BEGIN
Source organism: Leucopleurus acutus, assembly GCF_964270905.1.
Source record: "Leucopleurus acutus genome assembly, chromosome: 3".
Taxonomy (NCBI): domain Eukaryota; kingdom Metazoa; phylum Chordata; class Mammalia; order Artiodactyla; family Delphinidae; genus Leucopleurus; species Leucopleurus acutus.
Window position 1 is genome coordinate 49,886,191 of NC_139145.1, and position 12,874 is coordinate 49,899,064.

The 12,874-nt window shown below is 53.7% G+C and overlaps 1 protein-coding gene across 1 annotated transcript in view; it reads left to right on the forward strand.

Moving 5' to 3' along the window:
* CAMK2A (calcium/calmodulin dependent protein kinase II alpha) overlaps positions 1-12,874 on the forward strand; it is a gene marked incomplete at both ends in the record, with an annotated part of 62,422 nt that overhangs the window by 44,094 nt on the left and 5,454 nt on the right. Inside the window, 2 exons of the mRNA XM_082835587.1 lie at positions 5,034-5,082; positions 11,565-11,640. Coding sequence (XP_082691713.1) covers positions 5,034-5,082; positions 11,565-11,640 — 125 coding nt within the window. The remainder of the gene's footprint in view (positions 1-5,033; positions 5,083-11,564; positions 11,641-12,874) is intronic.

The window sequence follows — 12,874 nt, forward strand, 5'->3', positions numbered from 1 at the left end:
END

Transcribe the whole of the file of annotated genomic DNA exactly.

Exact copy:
Source organism: Leucopleurus acutus, assembly GCF_964270905.1.
Source record: "Leucopleurus acutus genome assembly, chromosome: 3".
Taxonomy (NCBI): domain Eukaryota; kingdom Metazoa; phylum Chordata; class Mammalia; order Artiodactyla; family Delphinidae; genus Leucopleurus; species Leucopleurus acutus.
Window position 1 is genome coordinate 49,886,191 of NC_139145.1, and position 12,874 is coordinate 49,899,064.

The 12,874-nt window shown below is 53.7% G+C and overlaps 1 protein-coding gene across 1 annotated transcript in view; it reads left to right on the forward strand.

Moving 5' to 3' along the window:
* CAMK2A (calcium/calmodulin dependent protein kinase II alpha) overlaps positions 1-12,874 on the forward strand; it is a gene marked incomplete at both ends in the record, with an annotated part of 62,422 nt that overhangs the window by 44,094 nt on the left and 5,454 nt on the right. Inside the window, 2 exons of the mRNA XM_082835587.1 lie at positions 5,034-5,082; positions 11,565-11,640. Coding sequence (XP_082691713.1) covers positions 5,034-5,082; positions 11,565-11,640 — 125 coding nt within the window. The remainder of the gene's footprint in view (positions 1-5,033; positions 5,083-11,564; positions 11,641-12,874) is intronic.

The window sequence follows — 12,874 nt, forward strand, 5'->3', positions numbered from 1 at the left end: